Friday, May 17, 2013

Thank you, Mr. Armstrong

Today is my son's last day at his elementary school. Although he won't be dismissed until 3 p.m., and I haven't yet attended his "Fourth Grade Farewell" ceremony, I'm typing this post through tears. Part of that is my 40-something-year-old hormones (I cry a lot. I broke a wine glass the other day and grieved. We had been so close).

But most of the tears today are because my little boy is growing up -- and I will dearly miss those who helped him become the fine young man he is.

We have been fortunate that his (public) school has been such a loving, nurturing, enriching place for my son and other students. He has been blessed by many teachers and staff members who always go above and beyond what is asked of them.

As much as his school staff rocks, though, this is dedicated to someone else -- someone who volunteers his time each and every school day to brighten the lives of children.

Mr. Armstrong is my son's school greeter. He also is my daily inspiration.

He stands in the school's parking lot each day, opening the car door for youngsters and greeting them with a smile, a small pep talk for the day, and a "fist bump." Come rain or shine, Mr. Armstrong is present. It's more than showing up each day for kids. Mr. Armstrong is present in the sense that he is engaged. He is involved. He is committed.

Mr. Armstrong, who has worked for ESPN and others as a monster truck commentator (so the kids already think he is super cool), could easily choose to relax at this station in life. But that isn't who he is. He is a man who must do something, something that matters.

I had the opportunity to speak with him at length one day, and he explained why he volunteers his mornings greeting elementary school students.

He told me it was important to him that children begin the day with a smile and some encouragement.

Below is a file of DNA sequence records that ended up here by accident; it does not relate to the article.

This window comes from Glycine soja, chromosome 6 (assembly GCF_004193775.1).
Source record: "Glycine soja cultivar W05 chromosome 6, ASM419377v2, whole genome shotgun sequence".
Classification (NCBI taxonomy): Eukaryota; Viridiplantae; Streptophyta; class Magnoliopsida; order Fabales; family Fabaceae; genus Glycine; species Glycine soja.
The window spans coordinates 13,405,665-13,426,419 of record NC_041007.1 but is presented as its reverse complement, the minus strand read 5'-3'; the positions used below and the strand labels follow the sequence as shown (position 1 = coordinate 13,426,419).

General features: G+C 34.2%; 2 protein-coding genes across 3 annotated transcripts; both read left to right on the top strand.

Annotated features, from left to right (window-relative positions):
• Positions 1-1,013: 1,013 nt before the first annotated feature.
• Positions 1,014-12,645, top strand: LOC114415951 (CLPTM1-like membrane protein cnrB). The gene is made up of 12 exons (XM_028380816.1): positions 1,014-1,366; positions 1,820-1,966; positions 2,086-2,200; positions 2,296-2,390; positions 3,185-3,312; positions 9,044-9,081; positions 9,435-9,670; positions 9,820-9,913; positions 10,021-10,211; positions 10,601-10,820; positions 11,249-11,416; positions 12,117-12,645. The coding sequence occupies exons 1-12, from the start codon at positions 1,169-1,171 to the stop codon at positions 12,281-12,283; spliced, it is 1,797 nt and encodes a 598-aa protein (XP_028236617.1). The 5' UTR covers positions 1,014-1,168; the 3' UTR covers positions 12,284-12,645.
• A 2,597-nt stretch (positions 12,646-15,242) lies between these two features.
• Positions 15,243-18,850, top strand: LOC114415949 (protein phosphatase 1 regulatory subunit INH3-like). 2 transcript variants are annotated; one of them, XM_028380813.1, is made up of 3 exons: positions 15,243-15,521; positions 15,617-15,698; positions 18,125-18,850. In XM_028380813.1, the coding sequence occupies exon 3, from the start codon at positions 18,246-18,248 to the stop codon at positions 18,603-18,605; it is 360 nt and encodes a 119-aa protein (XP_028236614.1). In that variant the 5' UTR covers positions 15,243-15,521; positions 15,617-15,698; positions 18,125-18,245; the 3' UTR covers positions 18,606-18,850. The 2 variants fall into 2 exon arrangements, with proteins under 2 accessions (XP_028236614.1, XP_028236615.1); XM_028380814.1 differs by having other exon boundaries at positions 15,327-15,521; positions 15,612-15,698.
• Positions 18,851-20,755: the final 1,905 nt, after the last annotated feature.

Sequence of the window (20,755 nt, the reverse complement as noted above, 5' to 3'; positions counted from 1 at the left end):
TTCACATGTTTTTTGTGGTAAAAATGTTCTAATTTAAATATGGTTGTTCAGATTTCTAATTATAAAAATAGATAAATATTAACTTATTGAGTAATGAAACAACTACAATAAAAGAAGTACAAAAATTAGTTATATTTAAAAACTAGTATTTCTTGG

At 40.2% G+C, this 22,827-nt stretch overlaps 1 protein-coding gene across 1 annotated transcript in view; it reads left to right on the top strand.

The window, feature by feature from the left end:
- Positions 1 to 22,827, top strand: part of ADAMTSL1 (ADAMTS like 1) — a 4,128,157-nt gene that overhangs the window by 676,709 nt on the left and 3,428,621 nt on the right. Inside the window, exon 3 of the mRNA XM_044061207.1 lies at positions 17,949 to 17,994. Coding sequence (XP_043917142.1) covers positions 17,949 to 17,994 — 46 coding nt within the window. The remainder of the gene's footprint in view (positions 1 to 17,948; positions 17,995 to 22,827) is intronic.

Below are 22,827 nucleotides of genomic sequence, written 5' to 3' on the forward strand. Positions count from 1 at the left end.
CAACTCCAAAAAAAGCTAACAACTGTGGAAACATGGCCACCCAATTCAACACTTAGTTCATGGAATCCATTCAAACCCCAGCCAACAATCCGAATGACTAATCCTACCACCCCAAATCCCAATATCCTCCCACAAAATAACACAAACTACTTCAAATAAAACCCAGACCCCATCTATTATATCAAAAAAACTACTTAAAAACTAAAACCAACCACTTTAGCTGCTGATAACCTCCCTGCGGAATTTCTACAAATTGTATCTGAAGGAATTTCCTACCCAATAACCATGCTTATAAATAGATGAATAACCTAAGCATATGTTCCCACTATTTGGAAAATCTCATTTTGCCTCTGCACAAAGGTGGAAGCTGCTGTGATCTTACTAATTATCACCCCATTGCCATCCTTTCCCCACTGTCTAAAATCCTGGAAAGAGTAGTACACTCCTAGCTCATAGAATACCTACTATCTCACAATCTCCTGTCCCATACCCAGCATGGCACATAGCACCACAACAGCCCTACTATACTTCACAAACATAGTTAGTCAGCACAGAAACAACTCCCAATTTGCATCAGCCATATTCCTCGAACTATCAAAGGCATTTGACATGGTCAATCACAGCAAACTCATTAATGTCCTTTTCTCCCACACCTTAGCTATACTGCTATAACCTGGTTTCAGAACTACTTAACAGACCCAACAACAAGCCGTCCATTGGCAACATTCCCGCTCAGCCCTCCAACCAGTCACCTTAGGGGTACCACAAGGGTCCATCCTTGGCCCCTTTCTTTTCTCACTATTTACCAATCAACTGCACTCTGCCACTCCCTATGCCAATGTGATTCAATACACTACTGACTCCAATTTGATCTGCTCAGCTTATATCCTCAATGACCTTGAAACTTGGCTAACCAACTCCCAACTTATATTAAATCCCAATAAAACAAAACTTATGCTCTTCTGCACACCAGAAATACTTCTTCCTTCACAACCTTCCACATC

"I like to think it makes a difference in their days," he said.

Moms and Dads can get in a rush. We might gripe about the milk that was spilled. We might have our minds on that big meeting at work. We might be mad that our child just told us he needs khaki pants that night for the chorus concert he also forgot to mention.

We might forget to let our children know each and every day that they matter.

Mr. Armstrong's gift is that he helps children remember.

Every. Single. Child.

Every. Single. Day.

"Hey, sport!" he'll say, as a student climbs out of the car. "You look sharp today! I hear good things about you from your teachers. Go get 'em today!"

If Mr. Armstrong notices a child who is having a bad morning -- and he does notice -- he often pays a little extra attention to him or her, asking the youngster to hang out for a few minutes and keep him company. He'll tell his trademark funny stories, making sure smiles outshine tears before the child heads into school.

He reminds parents they matter, too.

He often leans into the car, greets any siblings and says to us frazzled, harried parents -- some of whom are still wearing pajama pants and flip flops and just trying to keep it together (er, not that I know anyone like that) -- "You have great kids, you know. Great kids. Super kids."

I nod. I remember. I do have great kids. Super kids. He has reminded me and my son of this every school day for the past five years, and I am thankful.

As I pulled away from the elementary school one last morning, I said to my high school daughter, "I wish I could be more like Mr. Armstrong."

I wish we all could be more like Mr. Armstrong.

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